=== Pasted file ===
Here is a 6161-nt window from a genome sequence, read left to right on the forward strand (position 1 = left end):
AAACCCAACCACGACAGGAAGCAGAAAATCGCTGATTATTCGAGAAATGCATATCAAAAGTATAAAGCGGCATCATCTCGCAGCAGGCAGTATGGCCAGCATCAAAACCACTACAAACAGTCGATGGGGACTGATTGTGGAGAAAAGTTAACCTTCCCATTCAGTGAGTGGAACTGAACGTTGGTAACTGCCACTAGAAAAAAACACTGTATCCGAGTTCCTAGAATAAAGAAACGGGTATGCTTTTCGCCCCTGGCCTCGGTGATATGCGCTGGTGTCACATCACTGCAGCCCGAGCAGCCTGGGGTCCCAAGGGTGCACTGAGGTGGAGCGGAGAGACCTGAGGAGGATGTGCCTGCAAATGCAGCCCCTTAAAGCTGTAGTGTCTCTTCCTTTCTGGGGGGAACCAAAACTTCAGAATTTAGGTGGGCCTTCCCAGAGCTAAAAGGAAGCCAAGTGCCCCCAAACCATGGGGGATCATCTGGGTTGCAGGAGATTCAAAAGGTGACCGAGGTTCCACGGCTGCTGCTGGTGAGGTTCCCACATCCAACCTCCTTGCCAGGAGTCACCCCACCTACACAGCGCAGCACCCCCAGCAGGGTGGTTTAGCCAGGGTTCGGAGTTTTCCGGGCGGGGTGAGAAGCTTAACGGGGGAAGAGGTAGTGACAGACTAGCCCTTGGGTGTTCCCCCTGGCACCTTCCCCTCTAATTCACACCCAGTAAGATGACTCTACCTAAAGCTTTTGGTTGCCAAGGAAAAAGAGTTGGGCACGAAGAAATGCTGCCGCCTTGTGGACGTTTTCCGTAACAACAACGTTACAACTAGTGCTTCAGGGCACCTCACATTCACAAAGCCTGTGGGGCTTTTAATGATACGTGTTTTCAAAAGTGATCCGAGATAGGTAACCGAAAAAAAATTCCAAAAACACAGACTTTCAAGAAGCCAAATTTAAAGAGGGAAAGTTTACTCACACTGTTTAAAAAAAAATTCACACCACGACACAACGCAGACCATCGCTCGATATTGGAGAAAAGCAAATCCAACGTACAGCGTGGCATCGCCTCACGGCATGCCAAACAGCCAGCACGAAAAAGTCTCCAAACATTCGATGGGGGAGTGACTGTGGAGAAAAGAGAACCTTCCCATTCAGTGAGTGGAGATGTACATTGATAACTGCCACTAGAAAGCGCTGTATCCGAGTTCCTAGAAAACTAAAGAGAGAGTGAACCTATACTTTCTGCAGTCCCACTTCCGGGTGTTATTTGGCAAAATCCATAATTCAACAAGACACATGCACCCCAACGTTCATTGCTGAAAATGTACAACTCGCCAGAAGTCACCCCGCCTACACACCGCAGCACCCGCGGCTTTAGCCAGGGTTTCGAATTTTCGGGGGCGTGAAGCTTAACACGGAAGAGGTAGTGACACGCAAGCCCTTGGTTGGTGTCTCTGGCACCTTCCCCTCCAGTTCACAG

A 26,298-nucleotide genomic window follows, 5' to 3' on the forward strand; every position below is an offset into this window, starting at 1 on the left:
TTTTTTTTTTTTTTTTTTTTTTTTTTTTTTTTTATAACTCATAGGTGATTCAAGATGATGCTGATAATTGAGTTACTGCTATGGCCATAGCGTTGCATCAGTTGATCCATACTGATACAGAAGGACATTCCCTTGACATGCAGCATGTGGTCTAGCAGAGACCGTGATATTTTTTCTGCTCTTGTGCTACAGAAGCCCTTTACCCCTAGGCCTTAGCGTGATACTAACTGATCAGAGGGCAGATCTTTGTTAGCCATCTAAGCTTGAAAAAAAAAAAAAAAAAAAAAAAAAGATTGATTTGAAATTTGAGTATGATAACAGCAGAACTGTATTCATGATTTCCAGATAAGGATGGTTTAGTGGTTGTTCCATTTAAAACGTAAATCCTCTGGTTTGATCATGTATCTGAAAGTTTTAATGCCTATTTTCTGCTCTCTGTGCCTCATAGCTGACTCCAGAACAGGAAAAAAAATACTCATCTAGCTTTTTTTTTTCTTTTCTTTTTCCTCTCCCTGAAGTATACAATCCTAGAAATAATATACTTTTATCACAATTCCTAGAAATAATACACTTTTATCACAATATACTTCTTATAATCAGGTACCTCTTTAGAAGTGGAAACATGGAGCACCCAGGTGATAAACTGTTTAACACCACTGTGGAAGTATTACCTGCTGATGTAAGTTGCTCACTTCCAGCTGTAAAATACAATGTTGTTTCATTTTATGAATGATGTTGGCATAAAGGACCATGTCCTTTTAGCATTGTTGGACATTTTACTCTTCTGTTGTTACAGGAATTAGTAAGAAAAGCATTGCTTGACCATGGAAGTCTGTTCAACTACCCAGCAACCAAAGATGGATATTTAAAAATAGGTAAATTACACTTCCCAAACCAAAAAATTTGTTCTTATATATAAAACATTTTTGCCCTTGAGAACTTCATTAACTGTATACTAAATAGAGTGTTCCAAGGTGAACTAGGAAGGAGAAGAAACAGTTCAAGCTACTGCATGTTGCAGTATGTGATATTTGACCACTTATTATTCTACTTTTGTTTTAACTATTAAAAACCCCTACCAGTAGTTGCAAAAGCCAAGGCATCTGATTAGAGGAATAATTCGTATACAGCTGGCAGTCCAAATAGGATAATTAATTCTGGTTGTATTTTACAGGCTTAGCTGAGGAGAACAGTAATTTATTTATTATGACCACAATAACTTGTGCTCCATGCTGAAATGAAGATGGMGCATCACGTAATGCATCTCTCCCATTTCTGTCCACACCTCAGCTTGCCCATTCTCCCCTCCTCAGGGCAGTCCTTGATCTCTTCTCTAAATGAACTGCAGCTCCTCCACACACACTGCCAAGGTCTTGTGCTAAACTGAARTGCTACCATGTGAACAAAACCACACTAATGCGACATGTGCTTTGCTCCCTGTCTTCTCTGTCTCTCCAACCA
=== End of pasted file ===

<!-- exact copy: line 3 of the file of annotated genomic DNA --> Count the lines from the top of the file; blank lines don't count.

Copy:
A 26,298-nucleotide genomic window follows, 5' to 3' on the forward strand; every position below is an offset into this window, starting at 1 on the left: